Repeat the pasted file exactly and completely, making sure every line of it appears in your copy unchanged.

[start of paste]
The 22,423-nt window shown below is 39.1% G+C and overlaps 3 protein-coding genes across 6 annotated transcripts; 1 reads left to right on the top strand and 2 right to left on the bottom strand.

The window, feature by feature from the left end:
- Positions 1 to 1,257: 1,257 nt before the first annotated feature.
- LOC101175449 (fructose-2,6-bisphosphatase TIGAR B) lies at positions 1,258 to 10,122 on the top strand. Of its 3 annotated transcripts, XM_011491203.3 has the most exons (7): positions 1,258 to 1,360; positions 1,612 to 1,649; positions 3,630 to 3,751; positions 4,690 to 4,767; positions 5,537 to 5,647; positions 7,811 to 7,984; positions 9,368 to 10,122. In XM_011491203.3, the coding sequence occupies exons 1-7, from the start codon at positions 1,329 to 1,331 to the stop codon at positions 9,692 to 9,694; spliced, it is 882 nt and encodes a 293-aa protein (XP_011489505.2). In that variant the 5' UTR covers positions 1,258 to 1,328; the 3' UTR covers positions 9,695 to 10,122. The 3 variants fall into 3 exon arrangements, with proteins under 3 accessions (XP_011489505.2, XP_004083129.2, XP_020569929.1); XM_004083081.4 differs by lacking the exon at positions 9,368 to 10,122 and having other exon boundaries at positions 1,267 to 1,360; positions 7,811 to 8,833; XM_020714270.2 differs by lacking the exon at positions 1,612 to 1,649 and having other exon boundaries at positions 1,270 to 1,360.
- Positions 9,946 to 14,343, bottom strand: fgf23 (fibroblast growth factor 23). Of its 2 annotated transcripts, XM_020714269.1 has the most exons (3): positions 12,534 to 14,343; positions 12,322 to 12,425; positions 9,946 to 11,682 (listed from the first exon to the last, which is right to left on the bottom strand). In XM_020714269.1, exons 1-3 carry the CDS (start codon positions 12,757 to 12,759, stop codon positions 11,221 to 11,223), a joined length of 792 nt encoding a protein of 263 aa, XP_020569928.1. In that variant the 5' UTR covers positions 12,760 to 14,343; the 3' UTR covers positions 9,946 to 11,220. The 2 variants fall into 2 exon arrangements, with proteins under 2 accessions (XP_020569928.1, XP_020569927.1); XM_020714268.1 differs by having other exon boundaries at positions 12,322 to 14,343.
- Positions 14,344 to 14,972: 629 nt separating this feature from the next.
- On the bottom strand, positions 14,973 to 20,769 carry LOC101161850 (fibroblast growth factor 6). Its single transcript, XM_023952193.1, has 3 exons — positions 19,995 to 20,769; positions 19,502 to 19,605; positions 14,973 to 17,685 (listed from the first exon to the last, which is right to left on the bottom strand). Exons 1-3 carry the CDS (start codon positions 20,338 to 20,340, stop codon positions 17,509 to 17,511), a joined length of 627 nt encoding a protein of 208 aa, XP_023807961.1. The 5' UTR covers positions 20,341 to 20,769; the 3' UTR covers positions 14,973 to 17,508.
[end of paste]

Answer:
The 22,423-nt window shown below is 39.1% G+C and overlaps 3 protein-coding genes across 6 annotated transcripts; 1 reads left to right on the top strand and 2 right to left on the bottom strand.

The window, feature by feature from the left end:
- Positions 1 to 1,257: 1,257 nt before the first annotated feature.
- LOC101175449 (fructose-2,6-bisphosphatase TIGAR B) lies at positions 1,258 to 10,122 on the top strand. Of its 3 annotated transcripts, XM_011491203.3 has the most exons (7): positions 1,258 to 1,360; positions 1,612 to 1,649; positions 3,630 to 3,751; positions 4,690 to 4,767; positions 5,537 to 5,647; positions 7,811 to 7,984; positions 9,368 to 10,122. In XM_011491203.3, the coding sequence occupies exons 1-7, from the start codon at positions 1,329 to 1,331 to the stop codon at positions 9,692 to 9,694; spliced, it is 882 nt and encodes a 293-aa protein (XP_011489505.2). In that variant the 5' UTR covers positions 1,258 to 1,328; the 3' UTR covers positions 9,695 to 10,122. The 3 variants fall into 3 exon arrangements, with proteins under 3 accessions (XP_011489505.2, XP_004083129.2, XP_020569929.1); XM_004083081.4 differs by lacking the exon at positions 9,368 to 10,122 and having other exon boundaries at positions 1,267 to 1,360; positions 7,811 to 8,833; XM_020714270.2 differs by lacking the exon at positions 1,612 to 1,649 and having other exon boundaries at positions 1,270 to 1,360.
- Positions 9,946 to 14,343, bottom strand: fgf23 (fibroblast growth factor 23). Of its 2 annotated transcripts, XM_020714269.1 has the most exons (3): positions 12,534 to 14,343; positions 12,322 to 12,425; positions 9,946 to 11,682 (listed from the first exon to the last, which is right to left on the bottom strand). In XM_020714269.1, exons 1-3 carry the CDS (start codon positions 12,757 to 12,759, stop codon positions 11,221 to 11,223), a joined length of 792 nt encoding a protein of 263 aa, XP_020569928.1. In that variant the 5' UTR covers positions 12,760 to 14,343; the 3' UTR covers positions 9,946 to 11,220. The 2 variants fall into 2 exon arrangements, with proteins under 2 accessions (XP_020569928.1, XP_020569927.1); XM_020714268.1 differs by having other exon boundaries at positions 12,322 to 14,343.
- Positions 14,344 to 14,972: 629 nt separating this feature from the next.
- On the bottom strand, positions 14,973 to 20,769 carry LOC101161850 (fibroblast growth factor 6). Its single transcript, XM_023952193.1, has 3 exons — positions 19,995 to 20,769; positions 19,502 to 19,605; positions 14,973 to 17,685 (listed from the first exon to the last, which is right to left on the bottom strand). Exons 1-3 carry the CDS (start codon positions 20,338 to 20,340, stop codon positions 17,509 to 17,511), a joined length of 627 nt encoding a protein of 208 aa, XP_023807961.1. The 5' UTR covers positions 20,341 to 20,769; the 3' UTR covers positions 14,973 to 17,508.